Black Scholar Goes After Jay Z for Pulling the Race Card in Defense of Failing Streaming Service

A nationally recognized black scholar is now criticizing Jay Z’s May 16 freestyle rap performance at Terminal 5 in New York City for its racial context.

“I don’t recall Jay Z ever really being that vocal, that irate over any issue that did not involve himself,” businessman and scholar Dr. Boyce Watkins told TheWrap Thursday.

Not only did the rap mogul go after Apple, Pandora, Spotify, and YouTube last week in defense of his fledgling music streaming venture Tidal, But Jay Z also hinted that Tidal’s critics might be racist, and connected the high-profile deaths of black men Freddie Gray, Mike Brown, and teen Trayvon Martin with his business opponents.

“I feel like YouTube is the biggest culprit. Them n–gas pay you a tenth of what you supposed to get. You know n–gas die for equal pay, right? You know when I work I ain’t your slave, right?” he rapped at a show exclusively for Tidal subscribers.

He continued:

Well I can’t tell how they killed Freddie Gray, right, shot down Mike Brown how they did Tray, right?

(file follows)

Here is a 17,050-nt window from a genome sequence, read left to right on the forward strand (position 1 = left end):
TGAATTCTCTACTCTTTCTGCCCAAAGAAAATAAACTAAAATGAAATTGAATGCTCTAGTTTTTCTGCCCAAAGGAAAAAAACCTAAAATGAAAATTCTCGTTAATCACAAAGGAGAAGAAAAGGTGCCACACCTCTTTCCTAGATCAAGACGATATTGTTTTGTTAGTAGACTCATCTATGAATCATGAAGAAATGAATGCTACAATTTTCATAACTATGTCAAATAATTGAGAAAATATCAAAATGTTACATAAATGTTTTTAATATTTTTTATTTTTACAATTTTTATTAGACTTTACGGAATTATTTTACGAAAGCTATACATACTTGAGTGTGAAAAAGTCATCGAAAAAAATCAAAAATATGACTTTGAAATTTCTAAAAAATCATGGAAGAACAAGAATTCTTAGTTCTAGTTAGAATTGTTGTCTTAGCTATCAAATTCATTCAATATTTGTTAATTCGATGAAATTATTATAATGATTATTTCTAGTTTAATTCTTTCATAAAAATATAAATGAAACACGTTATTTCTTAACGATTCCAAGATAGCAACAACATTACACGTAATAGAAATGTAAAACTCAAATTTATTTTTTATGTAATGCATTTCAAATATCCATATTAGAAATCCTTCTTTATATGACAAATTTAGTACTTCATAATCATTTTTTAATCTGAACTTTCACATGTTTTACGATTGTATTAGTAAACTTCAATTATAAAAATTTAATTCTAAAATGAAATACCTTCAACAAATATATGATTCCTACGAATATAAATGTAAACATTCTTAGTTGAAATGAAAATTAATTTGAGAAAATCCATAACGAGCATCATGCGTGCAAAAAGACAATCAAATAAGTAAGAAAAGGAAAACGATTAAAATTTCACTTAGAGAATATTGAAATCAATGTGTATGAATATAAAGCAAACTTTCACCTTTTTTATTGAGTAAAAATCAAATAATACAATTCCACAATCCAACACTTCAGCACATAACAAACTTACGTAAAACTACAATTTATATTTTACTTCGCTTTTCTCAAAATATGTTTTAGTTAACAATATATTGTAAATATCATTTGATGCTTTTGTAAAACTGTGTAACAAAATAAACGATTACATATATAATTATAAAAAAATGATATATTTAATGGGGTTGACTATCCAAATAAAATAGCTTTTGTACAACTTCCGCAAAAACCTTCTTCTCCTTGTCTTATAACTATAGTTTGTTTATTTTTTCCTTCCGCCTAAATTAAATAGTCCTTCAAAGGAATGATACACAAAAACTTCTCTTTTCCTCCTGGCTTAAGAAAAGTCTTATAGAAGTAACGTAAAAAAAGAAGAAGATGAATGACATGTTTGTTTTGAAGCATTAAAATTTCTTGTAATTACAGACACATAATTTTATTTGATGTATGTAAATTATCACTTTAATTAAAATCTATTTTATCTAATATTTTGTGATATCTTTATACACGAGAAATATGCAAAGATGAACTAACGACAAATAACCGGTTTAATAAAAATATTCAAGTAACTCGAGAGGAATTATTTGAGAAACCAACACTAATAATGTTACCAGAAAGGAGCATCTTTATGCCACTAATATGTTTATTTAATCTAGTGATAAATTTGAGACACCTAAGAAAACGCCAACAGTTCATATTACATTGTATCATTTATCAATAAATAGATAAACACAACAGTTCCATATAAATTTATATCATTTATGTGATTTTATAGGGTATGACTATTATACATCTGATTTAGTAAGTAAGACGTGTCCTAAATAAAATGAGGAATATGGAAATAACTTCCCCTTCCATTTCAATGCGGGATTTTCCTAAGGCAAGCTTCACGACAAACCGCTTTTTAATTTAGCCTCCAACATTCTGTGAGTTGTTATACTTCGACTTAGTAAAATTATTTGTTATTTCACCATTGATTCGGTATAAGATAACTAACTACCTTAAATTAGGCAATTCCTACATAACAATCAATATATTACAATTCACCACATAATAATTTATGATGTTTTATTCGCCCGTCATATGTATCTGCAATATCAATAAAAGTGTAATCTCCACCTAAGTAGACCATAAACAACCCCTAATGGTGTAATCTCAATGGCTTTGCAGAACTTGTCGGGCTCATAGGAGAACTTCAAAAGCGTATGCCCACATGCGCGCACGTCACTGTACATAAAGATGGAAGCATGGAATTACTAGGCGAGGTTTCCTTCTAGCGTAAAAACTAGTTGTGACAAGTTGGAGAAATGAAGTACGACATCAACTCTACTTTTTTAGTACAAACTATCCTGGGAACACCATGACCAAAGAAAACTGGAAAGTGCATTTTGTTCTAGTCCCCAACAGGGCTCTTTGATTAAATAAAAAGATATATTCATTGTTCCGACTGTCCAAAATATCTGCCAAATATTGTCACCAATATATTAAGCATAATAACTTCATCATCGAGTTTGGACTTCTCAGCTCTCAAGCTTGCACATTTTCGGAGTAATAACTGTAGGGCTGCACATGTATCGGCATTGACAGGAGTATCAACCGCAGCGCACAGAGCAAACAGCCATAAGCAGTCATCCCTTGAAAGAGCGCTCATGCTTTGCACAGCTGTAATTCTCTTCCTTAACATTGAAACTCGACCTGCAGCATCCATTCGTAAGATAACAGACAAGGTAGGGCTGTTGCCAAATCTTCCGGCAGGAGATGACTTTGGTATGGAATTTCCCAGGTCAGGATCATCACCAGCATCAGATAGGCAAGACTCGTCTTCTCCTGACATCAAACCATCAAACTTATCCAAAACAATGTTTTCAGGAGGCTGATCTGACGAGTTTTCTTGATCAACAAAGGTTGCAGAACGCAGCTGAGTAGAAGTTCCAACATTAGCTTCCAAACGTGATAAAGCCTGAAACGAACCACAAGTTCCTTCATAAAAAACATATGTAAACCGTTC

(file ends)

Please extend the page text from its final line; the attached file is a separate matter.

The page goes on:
Let ‘em continue choking n—as, we gonna turn style, I ain’t your token n—a.

You bought nine iPhones and Steve Jobs is rich, Phil Knight is worth trillions, you still bought them kicks, Spotify is nine billion, they ain’t say s–t.

Lucy, you got some ‘splaining to do, the only one they hating on looks just like you.

Watch a clip of the performance below:


Tidal was originally billed as being created to put control of music back in the hands of struggling artists, but failed to connect and essentially flopped shortly after its March launch.

Dr. Watkins, who frequently appears on CNN, ABC, MSNBC, and many others to discuss issues of race, according to his personal website, said connecting the streaming service’s failure comes off as “disingenuous,” and challenged the rapper’s motives.

“He’s invoking the names of Freddie Gray, Trayvon Martin and Michael Brown, which have become somewhat sacred in the black community, and you’re invoking those into this conversation you’re having about whether your multimillion-dollar corporation is going to be successful or not?” Watkins told TheWrap.

Jay-Z re-introduced Tidal alongside some of the biggest names in music March 31, as the first-ever artist owned streaming service, which made plans to compete with industry big shots Pandora and Spotify.

While offering no free ad-based service, two different price points were introduced: $9.95 for standard sound quality and $19.99 for “lossless high fidelity sound quality.”

The app for the service fell out of the top 700 for U.S. iPhone users within a few weeks.

Jay-Z bought Tidal earlier this year from the Swedish company Asprio for $56 million.


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